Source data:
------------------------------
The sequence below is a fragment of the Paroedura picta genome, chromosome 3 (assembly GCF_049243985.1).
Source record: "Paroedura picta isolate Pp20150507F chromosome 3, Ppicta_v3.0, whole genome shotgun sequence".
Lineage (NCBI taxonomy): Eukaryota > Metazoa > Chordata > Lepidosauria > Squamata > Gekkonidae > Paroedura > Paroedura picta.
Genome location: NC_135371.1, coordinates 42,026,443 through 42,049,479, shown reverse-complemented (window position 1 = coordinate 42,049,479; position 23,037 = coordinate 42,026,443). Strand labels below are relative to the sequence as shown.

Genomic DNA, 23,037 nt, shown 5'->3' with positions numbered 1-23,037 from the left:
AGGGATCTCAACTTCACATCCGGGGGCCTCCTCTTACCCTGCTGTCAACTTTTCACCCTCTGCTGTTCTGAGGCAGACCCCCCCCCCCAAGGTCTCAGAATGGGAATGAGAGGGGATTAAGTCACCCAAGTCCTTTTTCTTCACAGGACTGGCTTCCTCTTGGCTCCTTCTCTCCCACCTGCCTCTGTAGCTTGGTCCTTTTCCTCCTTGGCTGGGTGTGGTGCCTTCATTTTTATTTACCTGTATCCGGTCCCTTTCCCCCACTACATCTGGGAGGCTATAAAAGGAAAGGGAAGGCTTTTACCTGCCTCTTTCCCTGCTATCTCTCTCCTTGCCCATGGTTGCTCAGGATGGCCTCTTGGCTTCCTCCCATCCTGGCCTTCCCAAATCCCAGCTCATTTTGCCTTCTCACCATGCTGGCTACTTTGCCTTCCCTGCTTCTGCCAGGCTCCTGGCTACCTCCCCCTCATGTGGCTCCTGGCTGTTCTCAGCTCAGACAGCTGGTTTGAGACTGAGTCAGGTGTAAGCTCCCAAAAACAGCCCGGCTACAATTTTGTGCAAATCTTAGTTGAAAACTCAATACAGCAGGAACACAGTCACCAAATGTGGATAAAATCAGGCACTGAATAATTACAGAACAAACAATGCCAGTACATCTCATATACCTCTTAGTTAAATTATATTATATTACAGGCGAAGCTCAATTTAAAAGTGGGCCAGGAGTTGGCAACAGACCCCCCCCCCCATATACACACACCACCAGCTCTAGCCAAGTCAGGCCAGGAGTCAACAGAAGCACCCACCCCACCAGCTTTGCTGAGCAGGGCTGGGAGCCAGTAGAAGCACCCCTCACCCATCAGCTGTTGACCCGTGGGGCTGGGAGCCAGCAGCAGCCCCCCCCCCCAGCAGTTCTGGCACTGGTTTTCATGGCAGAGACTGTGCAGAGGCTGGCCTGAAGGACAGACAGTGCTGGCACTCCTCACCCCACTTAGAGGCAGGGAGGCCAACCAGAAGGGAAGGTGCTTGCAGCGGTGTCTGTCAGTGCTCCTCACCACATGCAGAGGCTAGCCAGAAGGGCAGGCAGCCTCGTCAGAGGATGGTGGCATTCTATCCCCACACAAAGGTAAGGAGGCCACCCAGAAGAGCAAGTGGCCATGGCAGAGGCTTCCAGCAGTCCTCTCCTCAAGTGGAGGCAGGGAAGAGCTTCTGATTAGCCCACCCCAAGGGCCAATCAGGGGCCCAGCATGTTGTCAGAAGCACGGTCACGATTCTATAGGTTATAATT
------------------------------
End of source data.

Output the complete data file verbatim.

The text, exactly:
The sequence below is a fragment of the Paroedura picta genome, chromosome 3 (assembly GCF_049243985.1).
Source record: "Paroedura picta isolate Pp20150507F chromosome 3, Ppicta_v3.0, whole genome shotgun sequence".
Lineage (NCBI taxonomy): Eukaryota > Metazoa > Chordata > Lepidosauria > Squamata > Gekkonidae > Paroedura > Paroedura picta.
Genome location: NC_135371.1, coordinates 42,026,443 through 42,049,479, shown reverse-complemented (window position 1 = coordinate 42,049,479; position 23,037 = coordinate 42,026,443). Strand labels below are relative to the sequence as shown.

Genomic DNA, 23,037 nt, shown 5'->3' with positions numbered 1-23,037 from the left:
AGGGATCTCAACTTCACATCCGGGGGCCTCCTCTTACCCTGCTGTCAACTTTTCACCCTCTGCTGTTCTGAGGCAGACCCCCCCCCCCAAGGTCTCAGAATGGGAATGAGAGGGGATTAAGTCACCCAAGTCCTTTTTCTTCACAGGACTGGCTTCCTCTTGGCTCCTTCTCTCCCACCTGCCTCTGTAGCTTGGTCCTTTTCCTCCTTGGCTGGGTGTGGTGCCTTCATTTTTATTTACCTGTATCCGGTCCCTTTCCCCCACTACATCTGGGAGGCTATAAAAGGAAAGGGAAGGCTTTTACCTGCCTCTTTCCCTGCTATCTCTCTCCTTGCCCATGGTTGCTCAGGATGGCCTCTTGGCTTCCTCCCATCCTGGCCTTCCCAAATCCCAGCTCATTTTGCCTTCTCACCATGCTGGCTACTTTGCCTTCCCTGCTTCTGCCAGGCTCCTGGCTACCTCCCCCTCATGTGGCTCCTGGCTGTTCTCAGCTCAGACAGCTGGTTTGAGACTGAGTCAGGTGTAAGCTCCCAAAAACAGCCCGGCTACAATTTTGTGCAAATCTTAGTTGAAAACTCAATACAGCAGGAACACAGTCACCAAATGTGGATAAAATCAGGCACTGAATAATTACAGAACAAACAATGCCAGTACATCTCATATACCTCTTAGTTAAATTATATTATATTACAGGCGAAGCTCAATTTAAAAGTGGGCCAGGAGTTGGCAACAGACCCCCCCCCCCATATACACACACCACCAGCTCTAGCCAAGTCAGGCCAGGAGTCAACAGAAGCACCCACCCCACCAGCTTTGCTGAGCAGGGCTGGGAGCCAGTAGAAGCACCCCTCACCCATCAGCTGTTGACCCGTGGGGCTGGGAGCCAGCAGCAGCCCCCCCCCCCAGCAGTTCTGGCACTGGTTTTCATGGCAGAGACTGTGCAGAGGCTGGCCTGAAGGACAGACAGTGCTGGCACTCCTCACCCCACTTAGAGGCAGGGAGGCCAACCAGAAGGGAAGGTGCTTGCAGCGGTGTCTGTCAGTGCTCCTCACCACATGCAGAGGCTAGCCAGAAGGGCAGGCAGCCTCGTCAGAGGATGGTGGCATTCTATCCCCACACAAAGGTAAGGAGGCCACCCAGAAGAGCAAGTGGCCATGGCAGAGGCTTCCAGCAGTCCTCTCCTCAAGTGGAGGCAGGGAAGAGCTTCTGATTAGCCCACCCCAAGGGCCAATCAGGGGCCCAGCATGTTGTCAGAAGCACGGTCACGATTCTATAGGTTATAATT